Despite the time suck, the grocery store is the ultimate proving ground for the power of branding. Every aisle has name brand products just inches from their generic equivalent that are at least 20% less expensive. Surely Dr. Thunder is a suitable substitute for Dr. Pepper, but there is no way it is coming home with me. Conversely, there is no room for name brand buttery spread in my fridge. I always choose “Isn’t it Butter”, the Food Lion equivalent for “I Can’t Believe It’s Not Butter”, even though it is seemingly daring of me to leave it on the shelf with its odd, questioning name and monochromatic packaging.
There is a lot to be learned on how to sell a product by which brand name products make it back home in your grocery bag.
It shows how good products with inferior branding can be passed over by consumers. It is a lesson for all product developers that the road to success does not end when the prototypes are done.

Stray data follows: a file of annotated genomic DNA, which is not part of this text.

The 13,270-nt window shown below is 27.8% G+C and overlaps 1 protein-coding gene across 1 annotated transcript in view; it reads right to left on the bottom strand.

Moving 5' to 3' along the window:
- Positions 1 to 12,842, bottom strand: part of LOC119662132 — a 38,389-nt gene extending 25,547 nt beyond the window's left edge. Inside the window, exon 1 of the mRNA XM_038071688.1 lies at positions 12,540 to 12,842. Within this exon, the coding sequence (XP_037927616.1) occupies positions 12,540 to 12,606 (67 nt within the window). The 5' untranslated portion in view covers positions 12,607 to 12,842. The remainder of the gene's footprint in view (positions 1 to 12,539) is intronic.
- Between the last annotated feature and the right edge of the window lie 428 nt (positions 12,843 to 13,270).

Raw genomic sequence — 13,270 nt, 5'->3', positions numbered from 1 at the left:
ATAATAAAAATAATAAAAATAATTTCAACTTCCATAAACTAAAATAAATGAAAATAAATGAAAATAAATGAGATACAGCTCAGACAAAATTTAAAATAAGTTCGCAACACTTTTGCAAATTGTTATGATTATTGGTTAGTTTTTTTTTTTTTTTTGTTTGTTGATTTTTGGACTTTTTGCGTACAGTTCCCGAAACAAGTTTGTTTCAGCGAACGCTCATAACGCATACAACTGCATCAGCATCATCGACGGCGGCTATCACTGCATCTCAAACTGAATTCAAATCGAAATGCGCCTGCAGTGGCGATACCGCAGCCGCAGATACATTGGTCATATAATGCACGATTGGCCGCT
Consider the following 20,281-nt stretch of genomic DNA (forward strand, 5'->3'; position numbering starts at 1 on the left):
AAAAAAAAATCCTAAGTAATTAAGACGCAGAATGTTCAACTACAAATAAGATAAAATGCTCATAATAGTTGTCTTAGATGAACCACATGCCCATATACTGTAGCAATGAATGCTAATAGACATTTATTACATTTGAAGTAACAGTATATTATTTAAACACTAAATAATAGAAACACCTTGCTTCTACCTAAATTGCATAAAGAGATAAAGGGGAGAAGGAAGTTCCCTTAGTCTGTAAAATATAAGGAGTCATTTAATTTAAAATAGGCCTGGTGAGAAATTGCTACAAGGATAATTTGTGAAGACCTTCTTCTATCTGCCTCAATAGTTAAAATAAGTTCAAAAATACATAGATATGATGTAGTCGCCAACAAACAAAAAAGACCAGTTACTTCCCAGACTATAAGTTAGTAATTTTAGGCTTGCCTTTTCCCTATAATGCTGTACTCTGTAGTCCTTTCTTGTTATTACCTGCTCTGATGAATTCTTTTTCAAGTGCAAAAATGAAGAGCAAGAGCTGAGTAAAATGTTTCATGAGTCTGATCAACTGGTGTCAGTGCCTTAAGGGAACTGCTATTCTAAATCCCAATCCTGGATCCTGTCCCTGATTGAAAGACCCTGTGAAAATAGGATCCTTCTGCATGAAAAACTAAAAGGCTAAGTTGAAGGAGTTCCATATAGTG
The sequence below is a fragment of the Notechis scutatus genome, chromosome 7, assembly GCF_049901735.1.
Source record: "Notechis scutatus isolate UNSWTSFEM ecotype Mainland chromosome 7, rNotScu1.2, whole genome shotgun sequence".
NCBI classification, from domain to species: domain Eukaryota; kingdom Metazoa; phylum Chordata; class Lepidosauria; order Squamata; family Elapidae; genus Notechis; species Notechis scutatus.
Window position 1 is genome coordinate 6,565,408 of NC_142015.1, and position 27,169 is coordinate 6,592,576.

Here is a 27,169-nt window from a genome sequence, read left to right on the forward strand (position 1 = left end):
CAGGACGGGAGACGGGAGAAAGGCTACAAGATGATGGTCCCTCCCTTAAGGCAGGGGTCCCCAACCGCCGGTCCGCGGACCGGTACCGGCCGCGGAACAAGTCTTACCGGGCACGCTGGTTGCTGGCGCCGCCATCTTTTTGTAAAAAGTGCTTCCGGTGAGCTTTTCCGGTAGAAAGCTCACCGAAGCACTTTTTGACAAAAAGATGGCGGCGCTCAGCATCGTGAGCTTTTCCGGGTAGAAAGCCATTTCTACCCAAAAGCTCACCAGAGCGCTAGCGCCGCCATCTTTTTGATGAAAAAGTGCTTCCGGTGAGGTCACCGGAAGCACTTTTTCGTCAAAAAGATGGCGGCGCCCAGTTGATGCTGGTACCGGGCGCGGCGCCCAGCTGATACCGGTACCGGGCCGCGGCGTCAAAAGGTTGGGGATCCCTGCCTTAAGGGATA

Going to the Bar
I do love a good brew, and there are plenty of great spots in Charlotte to find nice beers. There are about 20 breweries in and around the city and it is difficult not to drive past one on your daily travels. While grabbing a drink with some friends is a great way to unwind, there does not seem to be any redeeming innovative spin to the activity. However, there is something about the dark atmosphere combined with the mind loosening effects of an ale or spirit that makes a perfect environment for innovative thinking.
Artists and authors have known this for years. Dylan Thomas, Ernest Hemingway, James Joyce and Cezanne were all known to be regulars at their local pubs. However, there are also many notable products that got their start in a bar.